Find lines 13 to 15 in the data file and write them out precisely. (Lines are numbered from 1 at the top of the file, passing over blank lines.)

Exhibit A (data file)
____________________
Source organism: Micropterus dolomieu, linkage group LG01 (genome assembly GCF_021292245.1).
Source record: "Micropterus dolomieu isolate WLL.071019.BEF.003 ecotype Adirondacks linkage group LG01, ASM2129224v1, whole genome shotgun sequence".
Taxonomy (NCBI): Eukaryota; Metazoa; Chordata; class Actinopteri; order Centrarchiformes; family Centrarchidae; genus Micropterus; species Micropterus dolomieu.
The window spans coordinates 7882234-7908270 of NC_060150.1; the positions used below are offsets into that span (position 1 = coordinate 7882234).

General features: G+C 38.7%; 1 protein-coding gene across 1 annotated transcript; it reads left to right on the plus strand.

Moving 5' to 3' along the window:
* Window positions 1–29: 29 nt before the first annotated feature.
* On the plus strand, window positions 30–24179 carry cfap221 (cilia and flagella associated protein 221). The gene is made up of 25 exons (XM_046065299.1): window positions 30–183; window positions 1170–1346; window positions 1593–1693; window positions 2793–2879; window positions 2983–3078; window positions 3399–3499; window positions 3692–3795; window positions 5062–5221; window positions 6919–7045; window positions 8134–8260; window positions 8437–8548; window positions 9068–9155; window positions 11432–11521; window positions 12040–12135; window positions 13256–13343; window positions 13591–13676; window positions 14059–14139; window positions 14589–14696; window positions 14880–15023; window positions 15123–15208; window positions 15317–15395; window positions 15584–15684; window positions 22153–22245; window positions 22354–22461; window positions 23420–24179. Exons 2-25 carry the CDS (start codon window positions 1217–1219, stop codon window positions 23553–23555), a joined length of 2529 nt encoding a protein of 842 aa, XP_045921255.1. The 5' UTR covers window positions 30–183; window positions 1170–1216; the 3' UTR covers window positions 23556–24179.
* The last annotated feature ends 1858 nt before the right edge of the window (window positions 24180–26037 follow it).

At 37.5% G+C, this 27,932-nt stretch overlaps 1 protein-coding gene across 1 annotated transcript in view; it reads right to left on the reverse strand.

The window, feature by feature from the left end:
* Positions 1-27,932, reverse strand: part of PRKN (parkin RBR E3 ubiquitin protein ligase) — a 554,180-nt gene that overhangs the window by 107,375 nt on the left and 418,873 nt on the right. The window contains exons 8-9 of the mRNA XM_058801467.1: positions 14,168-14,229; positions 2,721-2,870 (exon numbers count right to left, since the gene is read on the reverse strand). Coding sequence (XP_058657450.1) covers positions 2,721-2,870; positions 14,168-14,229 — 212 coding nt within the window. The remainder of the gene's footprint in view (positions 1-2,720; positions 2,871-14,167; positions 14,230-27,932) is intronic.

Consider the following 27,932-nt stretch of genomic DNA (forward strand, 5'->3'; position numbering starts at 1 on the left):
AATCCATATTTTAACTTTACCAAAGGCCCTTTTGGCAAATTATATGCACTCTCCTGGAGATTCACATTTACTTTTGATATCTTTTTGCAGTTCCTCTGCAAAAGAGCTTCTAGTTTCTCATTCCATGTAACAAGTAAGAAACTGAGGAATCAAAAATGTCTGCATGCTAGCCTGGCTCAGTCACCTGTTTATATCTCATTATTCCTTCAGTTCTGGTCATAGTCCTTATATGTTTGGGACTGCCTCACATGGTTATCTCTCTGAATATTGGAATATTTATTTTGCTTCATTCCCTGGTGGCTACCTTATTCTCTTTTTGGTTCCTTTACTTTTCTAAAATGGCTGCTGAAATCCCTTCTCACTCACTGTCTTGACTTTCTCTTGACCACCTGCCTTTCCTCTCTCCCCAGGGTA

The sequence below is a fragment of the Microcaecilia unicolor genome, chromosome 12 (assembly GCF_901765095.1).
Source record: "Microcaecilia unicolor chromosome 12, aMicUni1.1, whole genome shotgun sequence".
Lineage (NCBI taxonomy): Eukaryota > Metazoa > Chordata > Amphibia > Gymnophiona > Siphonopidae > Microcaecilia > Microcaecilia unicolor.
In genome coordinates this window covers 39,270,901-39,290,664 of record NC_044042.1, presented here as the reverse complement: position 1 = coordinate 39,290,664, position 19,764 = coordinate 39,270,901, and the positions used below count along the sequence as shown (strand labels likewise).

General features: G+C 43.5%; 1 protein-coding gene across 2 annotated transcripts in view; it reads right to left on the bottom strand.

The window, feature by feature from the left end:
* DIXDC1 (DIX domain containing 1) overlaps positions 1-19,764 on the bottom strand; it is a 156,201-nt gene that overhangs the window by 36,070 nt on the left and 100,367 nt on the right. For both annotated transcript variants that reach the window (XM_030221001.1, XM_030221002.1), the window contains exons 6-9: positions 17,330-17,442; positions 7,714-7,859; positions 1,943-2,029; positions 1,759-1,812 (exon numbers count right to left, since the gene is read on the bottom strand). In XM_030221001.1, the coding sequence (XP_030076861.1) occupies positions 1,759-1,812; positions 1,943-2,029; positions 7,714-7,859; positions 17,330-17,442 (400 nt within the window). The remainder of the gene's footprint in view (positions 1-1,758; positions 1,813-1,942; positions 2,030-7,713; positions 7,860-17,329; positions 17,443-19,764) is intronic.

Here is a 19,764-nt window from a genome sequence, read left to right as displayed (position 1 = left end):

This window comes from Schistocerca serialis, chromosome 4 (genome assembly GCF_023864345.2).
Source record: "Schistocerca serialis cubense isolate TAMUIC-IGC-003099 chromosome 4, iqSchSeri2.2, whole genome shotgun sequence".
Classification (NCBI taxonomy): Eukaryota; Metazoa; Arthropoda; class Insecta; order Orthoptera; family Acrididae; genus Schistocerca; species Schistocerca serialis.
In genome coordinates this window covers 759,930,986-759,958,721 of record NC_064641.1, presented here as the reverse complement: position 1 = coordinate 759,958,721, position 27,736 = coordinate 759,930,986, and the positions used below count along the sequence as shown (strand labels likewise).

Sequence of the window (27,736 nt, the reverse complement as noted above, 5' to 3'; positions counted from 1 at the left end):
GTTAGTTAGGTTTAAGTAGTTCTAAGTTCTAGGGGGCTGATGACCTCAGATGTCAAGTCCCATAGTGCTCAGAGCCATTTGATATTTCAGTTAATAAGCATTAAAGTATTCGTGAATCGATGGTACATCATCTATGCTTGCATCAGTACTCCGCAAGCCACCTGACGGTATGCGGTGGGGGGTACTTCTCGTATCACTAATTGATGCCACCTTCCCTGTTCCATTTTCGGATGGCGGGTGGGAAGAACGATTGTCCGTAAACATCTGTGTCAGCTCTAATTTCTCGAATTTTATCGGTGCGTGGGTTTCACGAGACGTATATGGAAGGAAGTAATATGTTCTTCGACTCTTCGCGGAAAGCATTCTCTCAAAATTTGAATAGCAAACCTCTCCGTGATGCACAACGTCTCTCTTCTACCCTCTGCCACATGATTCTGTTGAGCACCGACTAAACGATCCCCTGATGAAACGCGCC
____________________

Consider the following 27,932-nt stretch of genomic DNA (forward strand, 5'->3'; position numbering starts at 1 on the left):
AATCCATATTTTAACTTTACCAAAGGCCCTTTTGGCAAATTATATGCACTCTCCTGGAGATTCACATTTACTTTTGATATCTTTTTGCAGTTCCTCTGCAAAAGAGCTTCTAGTTTCTCATTCCATGTAACAAGTAAGAAACTGAGGAATCAAAAATGTCTGCATGCTAGCCTGGCTCAGTCACCTGTTTATATCTCATTATTCCTTCAGTTCTGGTCATAGTCCTTATATGTTTGGGACTGCCTCACATGGTTATCTCTCTGAATATTGGAATATTTATTTTGCTTCATTCCCTGGTGGCTACCTTATTCTCTTTTTGGTTCCTTTACTTTTCTAAAATGGCTGCTGAAATCCCTTCTCACTCACTGTCTTGACTTTCTCTTGACCACCTGCCTTTCCTCTCTCCCCAGGGTA

The sequence below is a fragment of the Microcaecilia unicolor genome, chromosome 12 (assembly GCF_901765095.1).